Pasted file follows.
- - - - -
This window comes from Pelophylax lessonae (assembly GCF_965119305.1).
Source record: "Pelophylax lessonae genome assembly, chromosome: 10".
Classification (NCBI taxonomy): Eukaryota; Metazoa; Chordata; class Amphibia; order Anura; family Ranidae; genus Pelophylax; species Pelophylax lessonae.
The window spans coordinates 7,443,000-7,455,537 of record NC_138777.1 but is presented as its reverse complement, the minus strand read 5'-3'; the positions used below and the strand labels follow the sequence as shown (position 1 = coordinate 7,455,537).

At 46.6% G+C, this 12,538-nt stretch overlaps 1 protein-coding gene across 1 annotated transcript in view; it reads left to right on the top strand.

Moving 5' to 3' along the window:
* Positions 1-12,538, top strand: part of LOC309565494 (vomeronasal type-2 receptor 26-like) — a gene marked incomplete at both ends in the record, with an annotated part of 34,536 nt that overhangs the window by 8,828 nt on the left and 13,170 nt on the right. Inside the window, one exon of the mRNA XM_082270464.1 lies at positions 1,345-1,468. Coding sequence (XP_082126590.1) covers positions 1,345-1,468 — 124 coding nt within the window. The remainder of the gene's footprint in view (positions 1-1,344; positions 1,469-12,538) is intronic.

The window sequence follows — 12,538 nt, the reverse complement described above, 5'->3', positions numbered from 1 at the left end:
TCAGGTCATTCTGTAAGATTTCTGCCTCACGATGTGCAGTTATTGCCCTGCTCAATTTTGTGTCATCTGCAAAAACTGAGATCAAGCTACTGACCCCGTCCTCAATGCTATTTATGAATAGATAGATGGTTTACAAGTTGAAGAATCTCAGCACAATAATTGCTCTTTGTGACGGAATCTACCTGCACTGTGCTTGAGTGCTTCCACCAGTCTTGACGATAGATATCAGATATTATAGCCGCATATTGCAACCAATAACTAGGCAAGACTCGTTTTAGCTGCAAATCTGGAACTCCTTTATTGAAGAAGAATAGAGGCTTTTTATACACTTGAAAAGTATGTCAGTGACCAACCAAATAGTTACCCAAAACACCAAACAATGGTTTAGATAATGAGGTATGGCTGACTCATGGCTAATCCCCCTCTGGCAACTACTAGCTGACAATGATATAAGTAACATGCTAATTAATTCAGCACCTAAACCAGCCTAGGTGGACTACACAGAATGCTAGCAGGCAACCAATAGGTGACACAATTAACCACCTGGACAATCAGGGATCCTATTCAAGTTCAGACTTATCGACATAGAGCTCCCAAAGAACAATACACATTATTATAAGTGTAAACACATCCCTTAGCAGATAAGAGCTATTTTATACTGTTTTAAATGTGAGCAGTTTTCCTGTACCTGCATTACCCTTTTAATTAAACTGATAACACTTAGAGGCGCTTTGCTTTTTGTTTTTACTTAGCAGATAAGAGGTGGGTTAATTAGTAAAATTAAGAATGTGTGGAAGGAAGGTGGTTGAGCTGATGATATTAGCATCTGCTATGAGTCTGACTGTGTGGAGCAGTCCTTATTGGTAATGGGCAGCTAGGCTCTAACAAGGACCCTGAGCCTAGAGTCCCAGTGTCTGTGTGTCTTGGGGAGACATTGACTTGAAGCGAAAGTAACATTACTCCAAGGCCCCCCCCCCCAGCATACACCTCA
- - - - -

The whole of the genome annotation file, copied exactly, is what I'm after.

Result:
This window comes from Pelophylax lessonae (assembly GCF_965119305.1).
Source record: "Pelophylax lessonae genome assembly, chromosome: 10".
Classification (NCBI taxonomy): Eukaryota; Metazoa; Chordata; class Amphibia; order Anura; family Ranidae; genus Pelophylax; species Pelophylax lessonae.
The window spans coordinates 7,443,000-7,455,537 of record NC_138777.1 but is presented as its reverse complement, the minus strand read 5'-3'; the positions used below and the strand labels follow the sequence as shown (position 1 = coordinate 7,455,537).

At 46.6% G+C, this 12,538-nt stretch overlaps 1 protein-coding gene across 1 annotated transcript in view; it reads left to right on the top strand.

Moving 5' to 3' along the window:
* Positions 1-12,538, top strand: part of LOC309565494 (vomeronasal type-2 receptor 26-like) — a gene marked incomplete at both ends in the record, with an annotated part of 34,536 nt that overhangs the window by 8,828 nt on the left and 13,170 nt on the right. Inside the window, one exon of the mRNA XM_082270464.1 lies at positions 1,345-1,468. Coding sequence (XP_082126590.1) covers positions 1,345-1,468 — 124 coding nt within the window. The remainder of the gene's footprint in view (positions 1-1,344; positions 1,469-12,538) is intronic.

The window sequence follows — 12,538 nt, the reverse complement described above, 5'->3', positions numbered from 1 at the left end:
TCAGGTCATTCTGTAAGATTTCTGCCTCACGATGTGCAGTTATTGCCCTGCTCAATTTTGTGTCATCTGCAAAAACTGAGATCAAGCTACTGACCCCGTCCTCAATGCTATTTATGAATAGATAGATGGTTTACAAGTTGAAGAATCTCAGCACAATAATTGCTCTTTGTGACGGAATCTACCTGCACTGTGCTTGAGTGCTTCCACCAGTCTTGACGATAGATATCAGATATTATAGCCGCATATTGCAACCAATAACTAGGCAAGACTCGTTTTAGCTGCAAATCTGGAACTCCTTTATTGAAGAAGAATAGAGGCTTTTTATACACTTGAAAAGTATGTCAGTGACCAACCAAATAGTTACCCAAAACACCAAACAATGGTTTAGATAATGAGGTATGGCTGACTCATGGCTAATCCCCCTCTGGCAACTACTAGCTGACAATGATATAAGTAACATGCTAATTAATTCAGCACCTAAACCAGCCTAGGTGGACTACACAGAATGCTAGCAGGCAACCAATAGGTGACACAATTAACCACCTGGACAATCAGGGATCCTATTCAAGTTCAGACTTATCGACATAGAGCTCCCAAAGAACAATACACATTATTATAAGTGTAAACACATCCCTTAGCAGATAAGAGCTATTTTATACTGTTTTAAATGTGAGCAGTTTTCCTGTACCTGCATTACCCTTTTAATTAAACTGATAACACTTAGAGGCGCTTTGCTTTTTGTTTTTACTTAGCAGATAAGAGGTGGGTTAATTAGTAAAATTAAGAATGTGTGGAAGGAAGGTGGTTGAGCTGATGATATTAGCATCTGCTATGAGTCTGACTGTGTGGAGCAGTCCTTATTGGTAATGGGCAGCTAGGCTCTAACAAGGACCCTGAGCCTAGAGTCCCAGTGTCTGTGTGTCTTGGGGAGACATTGACTTGAAGCGAAAGTAACATTACTCCAAGGCCCCCCCCCCCAGCATACACCTCA